An abusive, foul-mouthed woman.
grinning phone syndrome
When you see someone looking at their phone and grinning, smiling or laughing, you could say they have grinning phone syndrome.
A torrent of tweets from someone about a particular topic.
Being overweight but happy.
Someone who, as a child, was always praised and given trophies just for participating instead of winning. As an adult, they usually expect praise and rewards without doing anything to earn them.
People who make themselves look unattractive.
A person who decides to stay away from online activities. This may be because they need to stimulate their brain, or they may have been a victim of cyber-bullying or some other uncomfortable online experience.
Someone who is heartless or uncaring about other people's suffering or problems. (Like someone who would walk past an injured person.)
Boring details about someone else's life. (From drivel + trivia)
Someone who bombards Facebook and other online media with endless personal posts no-one cares about. (“im cleaning my teeth”, “i saw an ant.”) (Also see facebook diarrhea above.)
Someone who stands too close to you while talking to you, and therefore seems to have no concept of personal space.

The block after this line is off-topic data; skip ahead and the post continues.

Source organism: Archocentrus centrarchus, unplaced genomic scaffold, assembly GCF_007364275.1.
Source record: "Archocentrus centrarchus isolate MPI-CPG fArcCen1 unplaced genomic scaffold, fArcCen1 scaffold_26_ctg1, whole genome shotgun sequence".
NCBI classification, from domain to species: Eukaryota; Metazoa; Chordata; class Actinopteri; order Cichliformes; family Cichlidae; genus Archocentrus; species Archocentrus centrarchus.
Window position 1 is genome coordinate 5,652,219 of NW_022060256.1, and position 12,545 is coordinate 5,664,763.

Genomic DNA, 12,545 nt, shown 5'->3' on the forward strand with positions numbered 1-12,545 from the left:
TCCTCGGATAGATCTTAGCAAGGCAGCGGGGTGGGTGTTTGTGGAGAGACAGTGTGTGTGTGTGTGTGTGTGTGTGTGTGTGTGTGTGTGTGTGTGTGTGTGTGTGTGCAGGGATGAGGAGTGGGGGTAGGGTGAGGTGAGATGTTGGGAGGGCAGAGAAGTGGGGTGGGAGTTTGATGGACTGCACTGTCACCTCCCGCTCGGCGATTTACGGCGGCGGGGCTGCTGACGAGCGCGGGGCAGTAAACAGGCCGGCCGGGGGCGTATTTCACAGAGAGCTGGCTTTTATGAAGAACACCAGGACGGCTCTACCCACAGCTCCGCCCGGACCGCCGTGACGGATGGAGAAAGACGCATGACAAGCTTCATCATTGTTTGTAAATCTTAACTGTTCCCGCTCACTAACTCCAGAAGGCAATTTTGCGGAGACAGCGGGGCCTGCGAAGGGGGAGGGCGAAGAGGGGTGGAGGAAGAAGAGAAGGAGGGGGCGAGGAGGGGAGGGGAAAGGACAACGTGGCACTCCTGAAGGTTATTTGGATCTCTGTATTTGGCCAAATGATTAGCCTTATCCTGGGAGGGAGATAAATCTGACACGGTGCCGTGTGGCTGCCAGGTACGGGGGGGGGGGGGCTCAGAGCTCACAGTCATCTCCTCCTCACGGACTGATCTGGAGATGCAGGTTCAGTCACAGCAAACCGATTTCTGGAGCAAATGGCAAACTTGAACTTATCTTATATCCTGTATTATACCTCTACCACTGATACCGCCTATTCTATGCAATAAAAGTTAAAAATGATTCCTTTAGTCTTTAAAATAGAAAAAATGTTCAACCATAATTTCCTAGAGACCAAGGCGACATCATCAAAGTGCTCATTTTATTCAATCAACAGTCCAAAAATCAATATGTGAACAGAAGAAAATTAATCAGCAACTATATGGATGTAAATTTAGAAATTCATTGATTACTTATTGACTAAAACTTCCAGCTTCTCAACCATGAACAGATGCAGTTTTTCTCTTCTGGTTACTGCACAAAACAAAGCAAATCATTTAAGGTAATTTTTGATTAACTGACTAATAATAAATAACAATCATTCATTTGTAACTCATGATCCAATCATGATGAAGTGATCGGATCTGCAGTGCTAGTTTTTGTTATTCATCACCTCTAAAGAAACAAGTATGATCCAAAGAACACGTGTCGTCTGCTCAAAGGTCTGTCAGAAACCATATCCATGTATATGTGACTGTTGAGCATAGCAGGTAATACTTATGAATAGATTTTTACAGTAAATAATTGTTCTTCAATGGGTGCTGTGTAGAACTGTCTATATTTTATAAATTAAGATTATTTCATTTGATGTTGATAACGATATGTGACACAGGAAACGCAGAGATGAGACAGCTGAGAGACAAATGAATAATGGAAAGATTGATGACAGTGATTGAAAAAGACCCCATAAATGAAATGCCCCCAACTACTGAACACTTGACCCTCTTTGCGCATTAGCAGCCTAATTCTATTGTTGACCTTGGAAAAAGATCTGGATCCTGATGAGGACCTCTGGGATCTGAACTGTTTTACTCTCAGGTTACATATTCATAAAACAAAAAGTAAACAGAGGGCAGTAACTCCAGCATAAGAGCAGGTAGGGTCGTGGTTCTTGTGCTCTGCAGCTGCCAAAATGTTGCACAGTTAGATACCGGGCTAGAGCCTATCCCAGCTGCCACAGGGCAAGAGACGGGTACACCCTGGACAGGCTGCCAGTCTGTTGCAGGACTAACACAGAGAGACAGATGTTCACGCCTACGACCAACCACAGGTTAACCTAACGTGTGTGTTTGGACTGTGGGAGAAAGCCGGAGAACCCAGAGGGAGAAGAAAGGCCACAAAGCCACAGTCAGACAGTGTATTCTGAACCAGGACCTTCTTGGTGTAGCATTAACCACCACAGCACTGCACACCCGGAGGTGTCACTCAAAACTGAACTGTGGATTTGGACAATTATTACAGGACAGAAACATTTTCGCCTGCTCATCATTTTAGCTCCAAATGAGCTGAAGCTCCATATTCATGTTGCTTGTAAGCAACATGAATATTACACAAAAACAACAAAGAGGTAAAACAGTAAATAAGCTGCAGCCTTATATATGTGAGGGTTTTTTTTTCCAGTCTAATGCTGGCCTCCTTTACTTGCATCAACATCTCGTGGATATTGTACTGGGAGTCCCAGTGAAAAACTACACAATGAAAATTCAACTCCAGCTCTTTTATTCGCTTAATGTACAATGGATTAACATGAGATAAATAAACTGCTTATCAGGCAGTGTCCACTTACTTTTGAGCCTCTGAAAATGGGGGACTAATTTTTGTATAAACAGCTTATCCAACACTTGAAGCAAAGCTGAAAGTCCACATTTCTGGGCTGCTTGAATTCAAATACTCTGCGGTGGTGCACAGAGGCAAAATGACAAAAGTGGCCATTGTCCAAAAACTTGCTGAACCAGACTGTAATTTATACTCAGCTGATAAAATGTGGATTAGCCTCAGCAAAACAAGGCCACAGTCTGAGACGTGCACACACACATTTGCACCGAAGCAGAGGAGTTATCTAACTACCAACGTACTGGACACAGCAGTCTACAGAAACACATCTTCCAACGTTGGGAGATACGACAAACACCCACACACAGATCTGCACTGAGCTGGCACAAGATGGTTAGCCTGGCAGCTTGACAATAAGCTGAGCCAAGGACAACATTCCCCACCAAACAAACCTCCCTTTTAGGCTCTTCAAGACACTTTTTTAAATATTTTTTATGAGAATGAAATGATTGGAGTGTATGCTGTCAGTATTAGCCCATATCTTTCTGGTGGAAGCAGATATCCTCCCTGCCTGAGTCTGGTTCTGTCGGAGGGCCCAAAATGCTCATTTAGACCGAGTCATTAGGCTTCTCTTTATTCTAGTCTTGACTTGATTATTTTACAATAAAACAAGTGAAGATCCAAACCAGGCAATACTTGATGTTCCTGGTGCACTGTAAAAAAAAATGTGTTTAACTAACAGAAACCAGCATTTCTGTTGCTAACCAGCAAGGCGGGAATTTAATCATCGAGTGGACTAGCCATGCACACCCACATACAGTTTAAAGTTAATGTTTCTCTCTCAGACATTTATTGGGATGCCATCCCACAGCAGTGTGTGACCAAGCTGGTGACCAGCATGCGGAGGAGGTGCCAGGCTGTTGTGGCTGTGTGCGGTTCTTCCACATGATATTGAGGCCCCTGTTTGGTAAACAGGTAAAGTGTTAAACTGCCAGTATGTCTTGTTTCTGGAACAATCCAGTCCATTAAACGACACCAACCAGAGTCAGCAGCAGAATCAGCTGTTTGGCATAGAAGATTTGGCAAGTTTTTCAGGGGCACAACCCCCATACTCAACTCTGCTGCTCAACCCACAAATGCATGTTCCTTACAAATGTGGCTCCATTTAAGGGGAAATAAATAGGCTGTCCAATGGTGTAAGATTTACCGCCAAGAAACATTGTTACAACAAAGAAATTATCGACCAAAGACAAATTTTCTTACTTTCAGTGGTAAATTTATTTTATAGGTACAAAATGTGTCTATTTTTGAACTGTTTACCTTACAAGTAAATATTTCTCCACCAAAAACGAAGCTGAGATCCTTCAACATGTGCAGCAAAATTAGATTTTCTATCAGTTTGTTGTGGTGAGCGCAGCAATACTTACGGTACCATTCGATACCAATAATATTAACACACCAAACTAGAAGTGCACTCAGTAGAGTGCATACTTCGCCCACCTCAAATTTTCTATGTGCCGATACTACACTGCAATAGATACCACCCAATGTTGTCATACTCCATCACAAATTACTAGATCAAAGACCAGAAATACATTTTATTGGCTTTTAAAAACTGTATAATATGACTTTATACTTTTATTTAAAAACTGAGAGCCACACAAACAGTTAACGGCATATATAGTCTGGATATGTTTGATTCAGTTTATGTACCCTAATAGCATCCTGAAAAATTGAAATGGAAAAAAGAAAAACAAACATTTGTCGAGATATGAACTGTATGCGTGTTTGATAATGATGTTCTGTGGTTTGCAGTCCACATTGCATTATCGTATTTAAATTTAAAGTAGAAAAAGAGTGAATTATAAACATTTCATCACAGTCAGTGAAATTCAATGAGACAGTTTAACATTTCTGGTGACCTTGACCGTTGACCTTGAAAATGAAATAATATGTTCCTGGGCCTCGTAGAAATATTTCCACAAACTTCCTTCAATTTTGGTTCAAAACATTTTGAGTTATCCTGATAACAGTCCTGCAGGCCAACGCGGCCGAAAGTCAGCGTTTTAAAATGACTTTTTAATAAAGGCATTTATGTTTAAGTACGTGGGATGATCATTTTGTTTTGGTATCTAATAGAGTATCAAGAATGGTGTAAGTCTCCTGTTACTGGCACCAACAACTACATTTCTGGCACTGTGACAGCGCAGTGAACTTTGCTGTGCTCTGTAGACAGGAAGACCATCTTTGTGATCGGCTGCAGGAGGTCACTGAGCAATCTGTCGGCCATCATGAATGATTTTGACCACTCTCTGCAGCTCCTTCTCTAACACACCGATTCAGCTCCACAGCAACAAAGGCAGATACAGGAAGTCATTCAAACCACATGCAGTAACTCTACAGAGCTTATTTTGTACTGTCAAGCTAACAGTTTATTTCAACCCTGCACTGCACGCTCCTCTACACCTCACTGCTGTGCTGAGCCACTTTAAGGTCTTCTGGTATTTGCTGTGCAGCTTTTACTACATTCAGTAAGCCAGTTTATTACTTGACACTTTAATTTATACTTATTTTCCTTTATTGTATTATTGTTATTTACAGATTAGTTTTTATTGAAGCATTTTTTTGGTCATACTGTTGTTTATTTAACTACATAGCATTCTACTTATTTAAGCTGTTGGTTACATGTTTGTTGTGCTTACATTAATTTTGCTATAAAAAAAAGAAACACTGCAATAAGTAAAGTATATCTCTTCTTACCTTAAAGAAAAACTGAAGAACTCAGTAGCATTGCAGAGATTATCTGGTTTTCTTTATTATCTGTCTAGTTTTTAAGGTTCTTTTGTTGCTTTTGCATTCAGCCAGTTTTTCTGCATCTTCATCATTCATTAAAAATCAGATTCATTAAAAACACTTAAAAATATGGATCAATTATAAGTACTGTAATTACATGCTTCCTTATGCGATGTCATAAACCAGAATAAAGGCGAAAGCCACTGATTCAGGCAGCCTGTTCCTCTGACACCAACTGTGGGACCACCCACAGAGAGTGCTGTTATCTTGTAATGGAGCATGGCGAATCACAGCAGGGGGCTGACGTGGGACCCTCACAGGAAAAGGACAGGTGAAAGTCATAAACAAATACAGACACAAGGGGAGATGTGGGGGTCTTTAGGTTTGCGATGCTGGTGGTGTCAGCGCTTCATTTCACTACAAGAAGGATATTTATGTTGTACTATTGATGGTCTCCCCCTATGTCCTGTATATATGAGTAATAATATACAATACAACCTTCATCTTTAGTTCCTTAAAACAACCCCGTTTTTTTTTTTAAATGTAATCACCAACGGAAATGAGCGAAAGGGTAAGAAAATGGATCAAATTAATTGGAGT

Snubbing or ignoring someone while you look at your phone instead of taking an interest in the other person. From ph (the first part of phone) and ubbing (the last part of snubbing).
Sneaking out of a party or other event without saying goodbye.
Stuff people wear that the cool kids reject. Clothes that go against good taste, such as wearing socks with sandals, broken Crocs in public, or old-fashioned styles. Also, eyeglasses with frames that were fashionable many years ago but that no-one wants to be caught dead with these days.
Putting too much on Facebook, Twitter, and other social media sites. Some people just groan when they see oversharing that includes endless photos of someone else's food, pets, weird facial expressions, etc., and non-stop posts and tweets that are as boring as bogwater.